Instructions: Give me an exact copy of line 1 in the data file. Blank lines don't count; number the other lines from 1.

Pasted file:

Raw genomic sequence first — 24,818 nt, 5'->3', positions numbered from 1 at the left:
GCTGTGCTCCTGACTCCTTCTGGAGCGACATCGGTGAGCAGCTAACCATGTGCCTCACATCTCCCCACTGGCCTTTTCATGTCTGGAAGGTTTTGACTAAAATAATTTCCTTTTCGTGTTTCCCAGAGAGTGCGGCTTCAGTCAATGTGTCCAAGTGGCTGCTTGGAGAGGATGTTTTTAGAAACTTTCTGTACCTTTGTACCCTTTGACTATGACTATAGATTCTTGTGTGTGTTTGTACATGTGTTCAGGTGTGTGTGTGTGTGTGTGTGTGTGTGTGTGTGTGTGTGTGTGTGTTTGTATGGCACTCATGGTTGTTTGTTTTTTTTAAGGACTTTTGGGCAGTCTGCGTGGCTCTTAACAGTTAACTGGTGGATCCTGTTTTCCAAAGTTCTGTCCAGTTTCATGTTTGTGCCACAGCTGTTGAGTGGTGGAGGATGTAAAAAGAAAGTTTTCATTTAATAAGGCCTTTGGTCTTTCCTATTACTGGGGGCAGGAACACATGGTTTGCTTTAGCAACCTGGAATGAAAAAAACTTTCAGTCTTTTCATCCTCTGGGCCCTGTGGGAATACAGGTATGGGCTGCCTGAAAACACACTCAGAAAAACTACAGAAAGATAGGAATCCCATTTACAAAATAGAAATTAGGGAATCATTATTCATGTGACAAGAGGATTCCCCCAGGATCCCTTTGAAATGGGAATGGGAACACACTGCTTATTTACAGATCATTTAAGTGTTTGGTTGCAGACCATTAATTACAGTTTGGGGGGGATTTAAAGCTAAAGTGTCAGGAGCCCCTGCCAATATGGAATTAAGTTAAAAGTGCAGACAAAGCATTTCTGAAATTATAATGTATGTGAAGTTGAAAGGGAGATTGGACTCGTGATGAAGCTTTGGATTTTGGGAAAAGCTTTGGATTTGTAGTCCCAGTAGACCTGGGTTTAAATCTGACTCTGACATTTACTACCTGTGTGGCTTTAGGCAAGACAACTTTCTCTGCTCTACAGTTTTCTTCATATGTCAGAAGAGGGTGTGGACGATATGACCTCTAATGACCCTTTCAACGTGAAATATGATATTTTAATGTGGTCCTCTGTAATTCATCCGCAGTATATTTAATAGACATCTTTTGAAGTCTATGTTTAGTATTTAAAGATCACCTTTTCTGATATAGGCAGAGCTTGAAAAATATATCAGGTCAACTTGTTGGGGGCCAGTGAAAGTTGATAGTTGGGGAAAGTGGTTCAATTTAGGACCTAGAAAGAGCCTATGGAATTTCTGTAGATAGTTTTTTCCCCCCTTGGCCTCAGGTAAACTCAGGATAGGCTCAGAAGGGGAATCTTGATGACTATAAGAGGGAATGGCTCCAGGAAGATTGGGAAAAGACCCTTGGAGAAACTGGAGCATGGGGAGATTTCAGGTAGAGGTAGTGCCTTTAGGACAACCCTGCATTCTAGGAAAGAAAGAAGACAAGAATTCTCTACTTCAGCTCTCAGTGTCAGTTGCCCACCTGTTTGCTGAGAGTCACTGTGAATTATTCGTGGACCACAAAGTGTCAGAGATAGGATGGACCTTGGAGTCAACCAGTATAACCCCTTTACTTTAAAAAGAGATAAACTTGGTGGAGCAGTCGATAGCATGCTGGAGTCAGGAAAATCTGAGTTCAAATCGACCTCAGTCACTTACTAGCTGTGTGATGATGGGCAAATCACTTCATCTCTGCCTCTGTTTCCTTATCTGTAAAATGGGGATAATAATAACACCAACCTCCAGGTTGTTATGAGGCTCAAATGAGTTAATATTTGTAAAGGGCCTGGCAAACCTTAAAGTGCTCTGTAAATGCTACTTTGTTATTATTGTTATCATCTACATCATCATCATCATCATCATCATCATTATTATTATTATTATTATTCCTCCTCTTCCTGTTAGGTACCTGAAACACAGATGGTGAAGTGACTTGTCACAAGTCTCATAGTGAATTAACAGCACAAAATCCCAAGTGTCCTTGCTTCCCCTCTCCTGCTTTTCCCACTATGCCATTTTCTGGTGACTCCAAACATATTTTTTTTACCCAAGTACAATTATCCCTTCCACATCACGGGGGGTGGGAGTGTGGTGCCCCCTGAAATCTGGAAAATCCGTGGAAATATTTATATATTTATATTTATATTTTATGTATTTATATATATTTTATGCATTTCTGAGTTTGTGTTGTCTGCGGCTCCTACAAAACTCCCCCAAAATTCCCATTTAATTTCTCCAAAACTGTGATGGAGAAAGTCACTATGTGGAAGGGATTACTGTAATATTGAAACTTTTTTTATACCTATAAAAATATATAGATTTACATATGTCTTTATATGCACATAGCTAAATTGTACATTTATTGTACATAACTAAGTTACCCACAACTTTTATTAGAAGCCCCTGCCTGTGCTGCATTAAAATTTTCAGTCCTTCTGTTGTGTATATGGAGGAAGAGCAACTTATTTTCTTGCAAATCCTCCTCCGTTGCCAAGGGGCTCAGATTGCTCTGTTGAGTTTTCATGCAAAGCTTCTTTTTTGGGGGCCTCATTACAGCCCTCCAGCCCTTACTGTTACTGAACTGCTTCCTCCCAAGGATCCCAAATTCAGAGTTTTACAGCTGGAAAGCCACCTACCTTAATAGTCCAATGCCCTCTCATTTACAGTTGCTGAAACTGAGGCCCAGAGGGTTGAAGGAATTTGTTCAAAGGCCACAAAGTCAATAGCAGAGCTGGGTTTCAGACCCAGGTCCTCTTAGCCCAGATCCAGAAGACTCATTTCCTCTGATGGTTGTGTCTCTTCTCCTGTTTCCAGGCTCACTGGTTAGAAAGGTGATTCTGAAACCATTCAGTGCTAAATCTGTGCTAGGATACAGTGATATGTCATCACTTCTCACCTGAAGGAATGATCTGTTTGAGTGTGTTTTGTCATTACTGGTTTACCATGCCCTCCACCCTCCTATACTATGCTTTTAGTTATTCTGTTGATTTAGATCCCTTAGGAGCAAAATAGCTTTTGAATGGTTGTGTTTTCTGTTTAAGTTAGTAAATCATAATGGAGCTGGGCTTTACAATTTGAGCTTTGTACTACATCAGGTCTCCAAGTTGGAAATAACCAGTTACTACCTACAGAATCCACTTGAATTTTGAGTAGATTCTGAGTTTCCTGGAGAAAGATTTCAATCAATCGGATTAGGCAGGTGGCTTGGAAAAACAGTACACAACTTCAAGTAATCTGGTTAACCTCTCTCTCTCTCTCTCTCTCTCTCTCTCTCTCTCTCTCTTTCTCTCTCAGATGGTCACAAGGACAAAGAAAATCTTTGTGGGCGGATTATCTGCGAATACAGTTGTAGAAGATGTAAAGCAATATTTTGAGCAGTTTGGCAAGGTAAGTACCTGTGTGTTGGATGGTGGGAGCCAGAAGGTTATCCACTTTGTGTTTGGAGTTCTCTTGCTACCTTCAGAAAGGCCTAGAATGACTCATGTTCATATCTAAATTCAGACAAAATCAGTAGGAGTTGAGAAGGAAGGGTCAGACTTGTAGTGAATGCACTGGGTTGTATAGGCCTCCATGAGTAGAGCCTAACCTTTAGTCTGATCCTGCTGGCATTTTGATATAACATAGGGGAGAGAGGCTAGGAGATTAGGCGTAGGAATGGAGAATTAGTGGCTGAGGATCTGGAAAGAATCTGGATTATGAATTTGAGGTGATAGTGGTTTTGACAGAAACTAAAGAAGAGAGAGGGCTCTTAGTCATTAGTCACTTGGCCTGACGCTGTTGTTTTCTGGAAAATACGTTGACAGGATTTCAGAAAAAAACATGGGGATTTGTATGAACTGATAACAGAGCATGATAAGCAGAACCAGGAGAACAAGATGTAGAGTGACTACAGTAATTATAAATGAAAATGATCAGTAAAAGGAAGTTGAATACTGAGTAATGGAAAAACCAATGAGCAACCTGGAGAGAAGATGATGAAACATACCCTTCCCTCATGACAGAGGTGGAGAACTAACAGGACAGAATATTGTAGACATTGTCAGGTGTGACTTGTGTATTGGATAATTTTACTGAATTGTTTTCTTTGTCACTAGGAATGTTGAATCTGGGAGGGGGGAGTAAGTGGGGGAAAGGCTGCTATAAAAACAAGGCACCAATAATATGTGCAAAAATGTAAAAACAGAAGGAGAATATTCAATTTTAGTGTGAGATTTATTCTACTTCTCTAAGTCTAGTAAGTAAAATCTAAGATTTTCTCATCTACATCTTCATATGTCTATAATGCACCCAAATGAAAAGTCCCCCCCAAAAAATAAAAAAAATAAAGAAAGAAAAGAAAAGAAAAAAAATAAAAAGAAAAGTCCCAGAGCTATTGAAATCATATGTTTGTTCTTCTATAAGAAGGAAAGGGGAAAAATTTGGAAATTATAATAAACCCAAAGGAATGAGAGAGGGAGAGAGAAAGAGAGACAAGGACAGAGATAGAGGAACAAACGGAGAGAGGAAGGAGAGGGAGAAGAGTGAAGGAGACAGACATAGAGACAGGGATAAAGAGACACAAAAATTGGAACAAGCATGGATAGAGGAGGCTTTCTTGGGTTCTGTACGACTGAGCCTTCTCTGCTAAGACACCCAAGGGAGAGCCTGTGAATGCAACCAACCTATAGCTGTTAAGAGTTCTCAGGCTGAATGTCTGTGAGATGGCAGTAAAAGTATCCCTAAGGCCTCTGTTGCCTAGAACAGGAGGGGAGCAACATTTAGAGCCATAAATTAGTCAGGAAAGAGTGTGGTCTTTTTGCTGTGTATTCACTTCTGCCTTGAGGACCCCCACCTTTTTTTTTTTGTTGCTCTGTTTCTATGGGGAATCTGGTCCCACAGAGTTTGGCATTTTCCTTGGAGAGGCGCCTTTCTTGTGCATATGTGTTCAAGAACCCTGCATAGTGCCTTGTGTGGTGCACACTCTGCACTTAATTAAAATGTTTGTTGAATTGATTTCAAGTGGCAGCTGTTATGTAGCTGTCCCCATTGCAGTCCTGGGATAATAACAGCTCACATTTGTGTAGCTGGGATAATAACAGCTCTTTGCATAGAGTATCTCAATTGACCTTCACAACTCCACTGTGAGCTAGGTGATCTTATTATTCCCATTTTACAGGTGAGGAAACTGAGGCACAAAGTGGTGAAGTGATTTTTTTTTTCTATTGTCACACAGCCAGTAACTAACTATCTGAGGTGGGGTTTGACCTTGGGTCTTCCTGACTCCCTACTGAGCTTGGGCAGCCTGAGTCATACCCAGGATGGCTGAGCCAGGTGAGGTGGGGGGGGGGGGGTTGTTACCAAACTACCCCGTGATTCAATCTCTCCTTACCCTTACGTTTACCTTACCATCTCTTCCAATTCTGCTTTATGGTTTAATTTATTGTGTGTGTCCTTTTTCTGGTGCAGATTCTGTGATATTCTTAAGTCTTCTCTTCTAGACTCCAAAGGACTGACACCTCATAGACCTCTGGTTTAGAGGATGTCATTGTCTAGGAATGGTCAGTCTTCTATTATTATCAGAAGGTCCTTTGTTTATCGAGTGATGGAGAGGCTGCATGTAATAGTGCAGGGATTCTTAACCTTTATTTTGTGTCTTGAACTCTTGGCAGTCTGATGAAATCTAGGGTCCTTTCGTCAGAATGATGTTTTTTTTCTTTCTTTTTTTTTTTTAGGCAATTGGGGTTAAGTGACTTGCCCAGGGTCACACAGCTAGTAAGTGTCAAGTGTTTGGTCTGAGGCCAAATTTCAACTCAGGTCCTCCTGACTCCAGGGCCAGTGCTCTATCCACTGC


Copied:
Raw genomic sequence first — 24,818 nt, 5'->3', positions numbered from 1 at the left: